NEW DELHI: Online retailers like Flipkart, Snapdeal and Amazon are engaging in increasingly intense competition across India, where business models and consumer habits are still developing.

Flipkart, Indian's leading ecommerce platform, has set the goal of generating $1bn in annual revenues by 2014, versus a projected $100m in its current financial year. It recently purchased, an electronics site, to help achieve this target.

"It's a nascent market and it's going to be huge in the long term," Binny Bansal, the co-founder and chief operating officer of Flipkart, told the Wall Street Journal. "We have a large opportunity here to build a great business."

Technopak Advisors, the consultancy, forecast that Indian ecommerce sales could stand at $70bn in 2020, compared with $600m at present.
"The real growth and transformation in the market will happen in a couple of years," said Saloni Nangia, president of Technopak. "There will be some winners and losers."

Snapdeal is pursuing an alternative approach to Flipkart, mainly focusing on selling goods on behalf of third party vendors, meaning the firm does not require its own warehouses. It hopes sales will hit $100m in the latest fiscal year.

"The problem with these low-margin, own-everything-before-you-sell internet businesses is they just can't scale up rapidly - it's very hard," said Kunal Bahl, Snapdeal's chief executive.

According to the Internet and Mobile Association of India there, are 112m web users in India today, but some analysts predict this total might surpass 300m in the near future.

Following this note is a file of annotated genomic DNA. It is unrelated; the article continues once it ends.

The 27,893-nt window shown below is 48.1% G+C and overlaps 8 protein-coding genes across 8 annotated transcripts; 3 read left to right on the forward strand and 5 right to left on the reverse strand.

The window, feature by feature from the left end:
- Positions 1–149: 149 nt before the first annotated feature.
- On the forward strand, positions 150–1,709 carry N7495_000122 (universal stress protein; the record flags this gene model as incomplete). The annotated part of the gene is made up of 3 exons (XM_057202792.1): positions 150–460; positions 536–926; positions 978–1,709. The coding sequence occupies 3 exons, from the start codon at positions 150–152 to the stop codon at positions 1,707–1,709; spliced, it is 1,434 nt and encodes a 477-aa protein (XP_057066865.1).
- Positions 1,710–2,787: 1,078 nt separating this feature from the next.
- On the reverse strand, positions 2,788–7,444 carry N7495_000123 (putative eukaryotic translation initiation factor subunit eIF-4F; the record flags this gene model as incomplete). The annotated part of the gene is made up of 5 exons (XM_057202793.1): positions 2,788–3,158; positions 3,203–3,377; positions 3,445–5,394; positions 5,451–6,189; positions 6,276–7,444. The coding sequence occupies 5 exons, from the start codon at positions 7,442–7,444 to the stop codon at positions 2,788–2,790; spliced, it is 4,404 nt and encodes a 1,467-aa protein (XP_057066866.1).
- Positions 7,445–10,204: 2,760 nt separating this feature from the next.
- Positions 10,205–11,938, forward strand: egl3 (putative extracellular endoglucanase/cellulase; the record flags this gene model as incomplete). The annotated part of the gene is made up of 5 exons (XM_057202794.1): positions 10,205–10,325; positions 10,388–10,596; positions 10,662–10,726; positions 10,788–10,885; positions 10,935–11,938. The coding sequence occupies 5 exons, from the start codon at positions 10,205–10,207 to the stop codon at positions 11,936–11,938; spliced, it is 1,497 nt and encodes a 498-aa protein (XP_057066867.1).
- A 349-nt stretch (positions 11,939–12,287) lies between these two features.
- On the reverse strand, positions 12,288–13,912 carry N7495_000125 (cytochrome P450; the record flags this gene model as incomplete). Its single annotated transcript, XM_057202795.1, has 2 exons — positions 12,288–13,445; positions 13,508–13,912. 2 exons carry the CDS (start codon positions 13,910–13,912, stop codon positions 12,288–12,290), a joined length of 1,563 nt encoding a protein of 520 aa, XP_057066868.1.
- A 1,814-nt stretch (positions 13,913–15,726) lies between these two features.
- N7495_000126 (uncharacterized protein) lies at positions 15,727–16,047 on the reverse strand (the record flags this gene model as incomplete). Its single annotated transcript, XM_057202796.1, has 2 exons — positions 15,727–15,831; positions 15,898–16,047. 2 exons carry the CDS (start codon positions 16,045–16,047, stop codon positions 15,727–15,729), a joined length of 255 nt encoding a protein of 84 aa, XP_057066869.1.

Such figures have encouraged Amazon, the US ecommerce pioneer, to enter India, albeit with different tactics than elsewhere. Its Junglee site aggregates products from other online and offline retailers, like Bata India, Fabindia and Reebok.

"We are excited to give customers in India a single online starting point where they can shop a wide selection of products sold by local and global retailers, and make informed purchasing decisions," said Amit Agarwal, a vice president at Amazon.

Asheesh Raina, principal research analyst at Gartner, the insights provider, suggested that Amazon was seeking to "get an insight into the Indian market" in a shrewd, and low-cost, move.

"This market could be a game-changer for Amazon - these e-commerce retailers survive on volume. India with its large number of people could be a huge opportunity," he said.

Data sourced from Wall Street Journal; additional content by Warc staff